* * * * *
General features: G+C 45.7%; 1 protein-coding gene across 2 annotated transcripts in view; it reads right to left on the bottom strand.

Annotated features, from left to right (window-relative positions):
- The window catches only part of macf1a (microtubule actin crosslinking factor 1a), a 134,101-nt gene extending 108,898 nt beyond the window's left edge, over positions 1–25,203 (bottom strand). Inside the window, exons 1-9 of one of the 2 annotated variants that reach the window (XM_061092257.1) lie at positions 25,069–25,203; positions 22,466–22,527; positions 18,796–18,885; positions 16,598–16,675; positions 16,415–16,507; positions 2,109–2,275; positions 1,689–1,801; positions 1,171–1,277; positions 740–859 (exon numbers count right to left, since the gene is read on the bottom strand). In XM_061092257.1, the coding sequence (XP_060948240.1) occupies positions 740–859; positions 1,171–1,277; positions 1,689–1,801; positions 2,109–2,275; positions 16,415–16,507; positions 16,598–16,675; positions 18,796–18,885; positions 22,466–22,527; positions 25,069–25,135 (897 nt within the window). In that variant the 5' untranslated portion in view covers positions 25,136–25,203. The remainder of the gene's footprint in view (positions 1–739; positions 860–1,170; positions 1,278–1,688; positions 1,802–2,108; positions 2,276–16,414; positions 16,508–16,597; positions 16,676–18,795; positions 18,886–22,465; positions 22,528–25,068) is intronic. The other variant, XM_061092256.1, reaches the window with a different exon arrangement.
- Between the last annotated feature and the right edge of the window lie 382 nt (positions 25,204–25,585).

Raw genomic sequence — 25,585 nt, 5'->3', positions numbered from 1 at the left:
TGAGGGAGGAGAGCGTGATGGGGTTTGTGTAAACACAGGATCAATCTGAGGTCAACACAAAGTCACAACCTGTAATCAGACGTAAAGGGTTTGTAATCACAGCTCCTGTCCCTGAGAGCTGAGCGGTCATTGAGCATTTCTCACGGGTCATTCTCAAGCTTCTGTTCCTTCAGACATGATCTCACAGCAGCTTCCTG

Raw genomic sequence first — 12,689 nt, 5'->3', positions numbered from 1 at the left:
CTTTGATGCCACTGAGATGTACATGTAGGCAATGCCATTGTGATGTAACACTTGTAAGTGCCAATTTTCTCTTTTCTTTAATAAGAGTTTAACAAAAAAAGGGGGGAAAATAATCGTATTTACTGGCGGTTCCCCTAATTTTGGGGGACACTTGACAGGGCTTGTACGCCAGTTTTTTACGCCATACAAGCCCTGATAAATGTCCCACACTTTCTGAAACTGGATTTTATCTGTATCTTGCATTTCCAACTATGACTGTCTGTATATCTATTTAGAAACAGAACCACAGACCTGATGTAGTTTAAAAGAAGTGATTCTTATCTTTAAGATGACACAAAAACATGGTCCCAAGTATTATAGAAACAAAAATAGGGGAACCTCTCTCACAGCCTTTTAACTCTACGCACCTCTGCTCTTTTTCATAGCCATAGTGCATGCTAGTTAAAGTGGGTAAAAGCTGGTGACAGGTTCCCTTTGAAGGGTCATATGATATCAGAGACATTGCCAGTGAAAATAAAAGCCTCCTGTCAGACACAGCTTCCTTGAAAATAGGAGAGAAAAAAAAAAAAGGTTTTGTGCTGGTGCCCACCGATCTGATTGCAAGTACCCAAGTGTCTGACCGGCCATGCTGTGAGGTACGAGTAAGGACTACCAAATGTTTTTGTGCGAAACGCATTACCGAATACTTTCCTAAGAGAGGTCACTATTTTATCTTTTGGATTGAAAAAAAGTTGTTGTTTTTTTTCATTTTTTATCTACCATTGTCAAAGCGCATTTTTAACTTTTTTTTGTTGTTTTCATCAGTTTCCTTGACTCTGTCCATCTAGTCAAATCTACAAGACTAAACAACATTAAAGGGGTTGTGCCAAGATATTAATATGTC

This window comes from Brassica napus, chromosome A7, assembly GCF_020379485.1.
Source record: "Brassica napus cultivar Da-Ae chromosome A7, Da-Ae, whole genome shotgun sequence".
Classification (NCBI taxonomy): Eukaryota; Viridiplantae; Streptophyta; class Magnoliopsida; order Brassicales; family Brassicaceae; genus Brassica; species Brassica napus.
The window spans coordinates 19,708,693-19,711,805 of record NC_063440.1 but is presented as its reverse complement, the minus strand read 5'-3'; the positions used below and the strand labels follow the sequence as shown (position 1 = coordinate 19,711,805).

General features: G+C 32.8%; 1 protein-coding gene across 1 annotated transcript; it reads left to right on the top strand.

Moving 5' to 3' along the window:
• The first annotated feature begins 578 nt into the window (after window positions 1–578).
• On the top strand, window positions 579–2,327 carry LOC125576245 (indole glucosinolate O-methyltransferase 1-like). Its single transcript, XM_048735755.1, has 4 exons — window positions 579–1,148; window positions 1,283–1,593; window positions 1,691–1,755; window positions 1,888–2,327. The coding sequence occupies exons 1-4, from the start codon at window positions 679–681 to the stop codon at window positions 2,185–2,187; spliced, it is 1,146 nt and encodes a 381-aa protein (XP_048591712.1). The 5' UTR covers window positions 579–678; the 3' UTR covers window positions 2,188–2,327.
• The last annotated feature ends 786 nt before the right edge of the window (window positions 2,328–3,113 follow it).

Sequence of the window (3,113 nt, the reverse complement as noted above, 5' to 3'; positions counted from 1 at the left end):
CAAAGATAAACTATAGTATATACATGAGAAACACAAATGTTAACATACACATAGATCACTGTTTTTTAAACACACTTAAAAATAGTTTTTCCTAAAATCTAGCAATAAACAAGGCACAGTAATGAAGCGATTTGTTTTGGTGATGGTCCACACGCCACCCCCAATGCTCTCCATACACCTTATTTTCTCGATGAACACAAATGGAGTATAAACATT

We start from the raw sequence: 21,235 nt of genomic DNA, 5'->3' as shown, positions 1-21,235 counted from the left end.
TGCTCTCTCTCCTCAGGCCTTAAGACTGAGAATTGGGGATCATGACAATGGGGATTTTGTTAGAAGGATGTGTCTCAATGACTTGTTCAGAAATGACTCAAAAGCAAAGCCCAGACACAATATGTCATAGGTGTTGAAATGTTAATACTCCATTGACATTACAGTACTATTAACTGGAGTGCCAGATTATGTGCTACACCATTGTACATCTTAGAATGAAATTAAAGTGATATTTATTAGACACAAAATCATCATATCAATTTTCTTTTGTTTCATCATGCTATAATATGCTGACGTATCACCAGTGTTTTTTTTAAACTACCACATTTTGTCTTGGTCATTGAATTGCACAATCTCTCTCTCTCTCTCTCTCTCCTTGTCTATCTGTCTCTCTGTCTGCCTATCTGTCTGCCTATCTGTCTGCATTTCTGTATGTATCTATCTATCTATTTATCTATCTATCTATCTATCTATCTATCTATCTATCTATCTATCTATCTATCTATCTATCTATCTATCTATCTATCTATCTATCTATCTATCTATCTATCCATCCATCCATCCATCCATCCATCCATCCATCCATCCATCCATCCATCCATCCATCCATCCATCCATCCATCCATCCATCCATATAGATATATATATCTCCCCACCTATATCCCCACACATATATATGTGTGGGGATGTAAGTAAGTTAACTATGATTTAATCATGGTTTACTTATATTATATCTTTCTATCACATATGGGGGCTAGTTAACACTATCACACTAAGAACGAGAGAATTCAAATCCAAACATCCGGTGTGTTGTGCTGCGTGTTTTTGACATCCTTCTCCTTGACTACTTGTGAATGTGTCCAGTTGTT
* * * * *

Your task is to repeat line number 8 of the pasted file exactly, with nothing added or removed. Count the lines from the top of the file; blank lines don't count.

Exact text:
CTTTGATGCCACTGAGATGTACATGTAGGCAATGCCATTGTGATGTAACACTTGTAAGTGCCAATTTTCTCTTTTCTTTAATAAGAGTTTAACAAAAAAAGGGGGGAAAATAATCGTATTTACTGGCGGTTCCCCTAATTTTGGGGGACACTTGACAGGGCTTGTACGCCAGTTTTTTACGCCATACAAGCCCTGATAAATGTCCCACACTTTCTGAAACTGGATTTTATCTGTATCTTGCATTTCCAACTATGACTGTCTGTATATCTATTTAGAAACAGAACCACAGACCTGATGTAGTTTAAAAGAAGTGATTCTTATCTTTAAGATGACACAAAAACATGGTCCCAAGTATTATAGAAACAAAAATAGGGGAACCTCTCTCACAGCCTTTTAACTCTACGCACCTCTGCTCTTTTTCATAGCCATAGTGCATGCTAGTTAAAGTGGGTAAAAGCTGGTGACAGGTTCCCTTTGAAGGGTCATATGATATCAGAGACATTGCCAGTGAAAATAAAAGCCTCCTGTCAGACACAGCTTCCTTGAAAATAGGAGAGAAAAAAAAAAAAGGTTTTGTGCTGGTGCCCACCGATCTGATTGCAAGTACCCAAGTGTCTGACCGGCCATGCTGTGAGGTACGAGTAAGGACTACCAAATGTTTTTGTGCGAAACGCATTACCGAATACTTTCCTAAGAGAGGTCACTATTTTATCTTTTGGATTGAAAAAAAGTTGTTGTTTTTTTTCATTTTTTATCTACCATTGTCAAAGCGCATTTTTAACTTTTTTTTGTTGTTTTCATCAGTTTCCTTGACTCTGTCCATCTAGTCAAATCTACAAGACTAAACAACATTAAAGGGGTTGTGCCAAGATATTAATATGTC